Imaginary Life

Challenging the aviation industry one woman at a time.

How many percent of pilots are women? 3 percent? 5 percent or 11 percent? You might be surprised to find out that the country with the highest percentage of female pilots is India, with 11 percent, compared the global percentage of 3 percent and 5 percent in the United States.

Sai Deepthi Patro, 15-year-old from Visakhapatnam, India,

“The gender imbalance in aviation is global!” says Noopurr R. Chablani, Secretary of the Indian Chapter of the NGO Women in Aviation International (WAI). She continues: “Girls in India have been encouraged to study STEM subjects (Science, Technology Engineering and Mathematics) for quite some time already, so there are a lot of high school girls with high career ambitions.” Bhatia has years of experience in travel, tourism and hospitality and wanted to give young women more career opportunities – not only as pilots or cabin crew, but also as all types of engineers, technicians, designers, strategists, air traffic controllers, operations managers, and flight care specialists, to name but a few professions in the field.

Two WAI India trainees at Girls in Aviation Day celebration celebrated at the Delhi Flying Club, September, 2017.

Bhatia herself is no stranger to CSR (Corporate Social Responsibility). She started the Bird Academy in 1988, as an educational arm of the Bird Group. Bird Academy offers diploma and certificate courses in travel and tourism, airfares and ticketing, passenger and baggage handling, air safety and emergency handling, dangerous goods regulations, as well as consultant and foundation courses certified by IATA, a trade association of world airlines. The courses range from about a month to a year in duration and Bird Academy trains roughly 3,000 students every year, guiding them from high school to finding employment across the country.

Radha Bhatia, he driving force behind Women in Aviation International, India.

Bhatia adds: “We also need to involve the girls’ families so the girls all have an advocate at home. There are still a lot of preconceived ideas about what it means for a woman to work at an airport or as an air flight attendant. Also, specialised education is long and it can take years before the girls earning a living.” There is indeed, a lot of work to do. The global aviation industry needs to update its practices to actively promote gender equality. In India, Bhatia and Chablani are challenging the status quo and inspiring others to do the same.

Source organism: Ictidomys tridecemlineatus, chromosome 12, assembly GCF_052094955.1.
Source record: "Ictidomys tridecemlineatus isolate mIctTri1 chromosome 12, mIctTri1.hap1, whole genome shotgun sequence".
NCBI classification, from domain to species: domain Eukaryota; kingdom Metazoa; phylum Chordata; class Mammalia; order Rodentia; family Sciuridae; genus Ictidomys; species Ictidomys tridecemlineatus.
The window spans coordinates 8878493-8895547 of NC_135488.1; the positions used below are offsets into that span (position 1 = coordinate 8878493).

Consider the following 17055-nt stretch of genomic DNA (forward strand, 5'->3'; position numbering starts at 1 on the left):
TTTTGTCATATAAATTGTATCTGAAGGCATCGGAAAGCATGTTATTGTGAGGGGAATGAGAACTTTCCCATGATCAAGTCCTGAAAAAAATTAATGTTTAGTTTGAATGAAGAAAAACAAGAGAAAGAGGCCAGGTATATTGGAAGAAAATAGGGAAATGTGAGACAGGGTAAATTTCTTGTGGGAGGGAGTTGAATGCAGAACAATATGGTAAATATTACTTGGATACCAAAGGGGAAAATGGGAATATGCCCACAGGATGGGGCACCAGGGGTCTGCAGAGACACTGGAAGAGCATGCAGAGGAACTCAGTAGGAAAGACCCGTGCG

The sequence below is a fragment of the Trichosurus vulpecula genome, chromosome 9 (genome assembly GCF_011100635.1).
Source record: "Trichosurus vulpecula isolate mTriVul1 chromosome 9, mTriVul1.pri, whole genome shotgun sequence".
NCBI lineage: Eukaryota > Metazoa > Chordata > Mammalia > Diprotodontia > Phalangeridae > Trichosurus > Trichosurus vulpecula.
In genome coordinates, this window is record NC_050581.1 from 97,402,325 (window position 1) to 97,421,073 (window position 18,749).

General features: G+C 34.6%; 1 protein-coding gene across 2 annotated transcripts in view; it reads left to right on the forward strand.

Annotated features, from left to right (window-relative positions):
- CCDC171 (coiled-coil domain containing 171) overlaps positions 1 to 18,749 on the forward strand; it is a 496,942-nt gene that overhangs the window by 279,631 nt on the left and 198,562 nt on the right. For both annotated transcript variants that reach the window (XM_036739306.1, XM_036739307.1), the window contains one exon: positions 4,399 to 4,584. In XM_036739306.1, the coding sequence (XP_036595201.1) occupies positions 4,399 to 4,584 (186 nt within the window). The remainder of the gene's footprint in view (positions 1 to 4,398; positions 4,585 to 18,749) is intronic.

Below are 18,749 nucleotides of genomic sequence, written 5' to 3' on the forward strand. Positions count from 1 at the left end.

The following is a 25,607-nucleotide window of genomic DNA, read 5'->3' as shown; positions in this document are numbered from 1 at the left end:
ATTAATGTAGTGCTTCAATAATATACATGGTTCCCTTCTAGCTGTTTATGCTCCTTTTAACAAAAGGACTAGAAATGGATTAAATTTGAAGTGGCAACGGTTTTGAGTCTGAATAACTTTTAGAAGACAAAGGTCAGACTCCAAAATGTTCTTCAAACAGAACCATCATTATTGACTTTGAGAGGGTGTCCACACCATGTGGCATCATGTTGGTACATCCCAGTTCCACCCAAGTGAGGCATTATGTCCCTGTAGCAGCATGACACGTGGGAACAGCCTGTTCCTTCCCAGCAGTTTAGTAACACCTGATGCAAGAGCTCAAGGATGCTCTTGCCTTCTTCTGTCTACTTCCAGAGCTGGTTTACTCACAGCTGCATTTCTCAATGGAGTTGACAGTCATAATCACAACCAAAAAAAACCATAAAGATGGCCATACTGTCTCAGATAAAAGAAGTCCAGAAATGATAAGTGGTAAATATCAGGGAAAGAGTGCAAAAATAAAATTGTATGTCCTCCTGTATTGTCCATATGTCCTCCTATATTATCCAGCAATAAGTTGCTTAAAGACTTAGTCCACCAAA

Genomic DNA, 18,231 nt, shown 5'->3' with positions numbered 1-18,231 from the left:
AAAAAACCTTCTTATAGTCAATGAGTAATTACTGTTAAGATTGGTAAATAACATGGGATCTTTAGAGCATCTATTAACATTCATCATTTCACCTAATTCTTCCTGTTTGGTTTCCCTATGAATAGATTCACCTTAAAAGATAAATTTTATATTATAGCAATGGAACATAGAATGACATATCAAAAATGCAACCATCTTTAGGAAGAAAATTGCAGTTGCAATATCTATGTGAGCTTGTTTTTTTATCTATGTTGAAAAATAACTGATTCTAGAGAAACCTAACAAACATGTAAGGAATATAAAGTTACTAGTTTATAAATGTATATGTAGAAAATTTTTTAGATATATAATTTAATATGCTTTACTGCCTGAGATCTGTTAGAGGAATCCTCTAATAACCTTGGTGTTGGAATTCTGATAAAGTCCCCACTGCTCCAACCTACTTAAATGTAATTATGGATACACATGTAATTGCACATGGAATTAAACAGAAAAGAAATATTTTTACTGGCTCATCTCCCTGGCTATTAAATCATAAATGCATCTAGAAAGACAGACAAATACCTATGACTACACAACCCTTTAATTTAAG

Bhatia adds: “We also need to involve the girls’ families so the girls all have an advocate at home. There are still a lot of preconceived ideas about what it means for a woman to work at an airport or as an air flight attendant. Also, specialised education is long and it can take years before the girls earning a living.” There is indeed, a lot of work to do. The global aviation industry needs to update its practices to actively promote gender equality. In India, Bhatia and Chablani are challenging the status quo and inspiring others to do the same.

NOOPUR R CHABLANI, dedicated to gender equality in aviation.

 

 

Turning Wasted into Wanted.

Food for Change a new platform in Stockholm. Food for Change is a CSR platform for businesses connecting waste food with people in need. Local supermarkets explore how to reuse all the waste food they throw away every day, by creating a membership scheme for low-income people. Membership or gift cards for people in need costs roughly 50 euro to gain access to regular food deliveries. The programme invites volunteers to deliver the food to local communities. Many large companies invite their employees to take part in the scheme as a CSR effort.

A few other examples of green initiatives turning wasted into wanted:

Networks: The carpet manufacturer Interface has created a sustainable line of products called Net-Works. Net-Works is the first step in creating a truly restorative loop in carpet tile production, whilst cleaning up oceans and beaches of plastic and creating financial opportunities for informal economies; some of the poorest people in the world.

A firm in Brazil, Arteplas, is taking plastic bottles out of landfills and repurposing them as high quality rope. Treehugger reports that their product is both higher quality and cheaper than traditional rope constructed from fibres. Arteplas have independent analysis from a third party assessor showing that their recycling processes for rope use 70% less energy than ropes from virgin materials. Their plant employing up to 400 local people. The quality of the product, is proven in the success of the company and its applied use across different industries.

Blest. Making oil from waste plasticsTypically made from petroleum, it is estimated that 7% of the world’s annual oil production is used to produce and manufacture plastic. That is more than the oil consumed by the entire African continent. A Japanese company called Blest created a small, very safe and easy-to-use machine that can convert several types of plastic back into oil. Amazing. A machine like this would be invaluable to informal waste pickers the world over, allowing them to add value to collected plastics.

Financiamento para Cooperativas de Catadores de Lata Cooperetiva Amigios do Planete Na foto Manuel Basílio,Responsável pela Cooperativa e Adivaldo Oliveira Foto Adenilson Nunes Data 09/02/11 Local Portão de Lauro de Freitas Ba

The Green Hanger Made in Australia from 100% recycled cardboard, the Green Hanger will be used as an event invitation during Tokyo Designers Week, then as a coat hanger. The Green Hanger eco coat hanger is a fully recyclable and biodegradable cardboard coat hanger made from 100% recycled materials.
kids hangers

Parapu Durapulp pressed chair by Södra in Sweden is a winner of the Red Dot Design award; the product concept is a collaboration between an ad agency, the pulp manufacturer, KTH and famous PR-driving designers Claesson Koivisto Rune. DuraPulp is a new material that combines paper pulp and PLA (a biodegradable plastic) to create an incredibly resistant paper. Created from one pressed cut out sheet the new product demonstrates how a simple manufacturing process can add value to raw waste materials and create perceived value for the hotels and companies who use it.
PULP CHAIR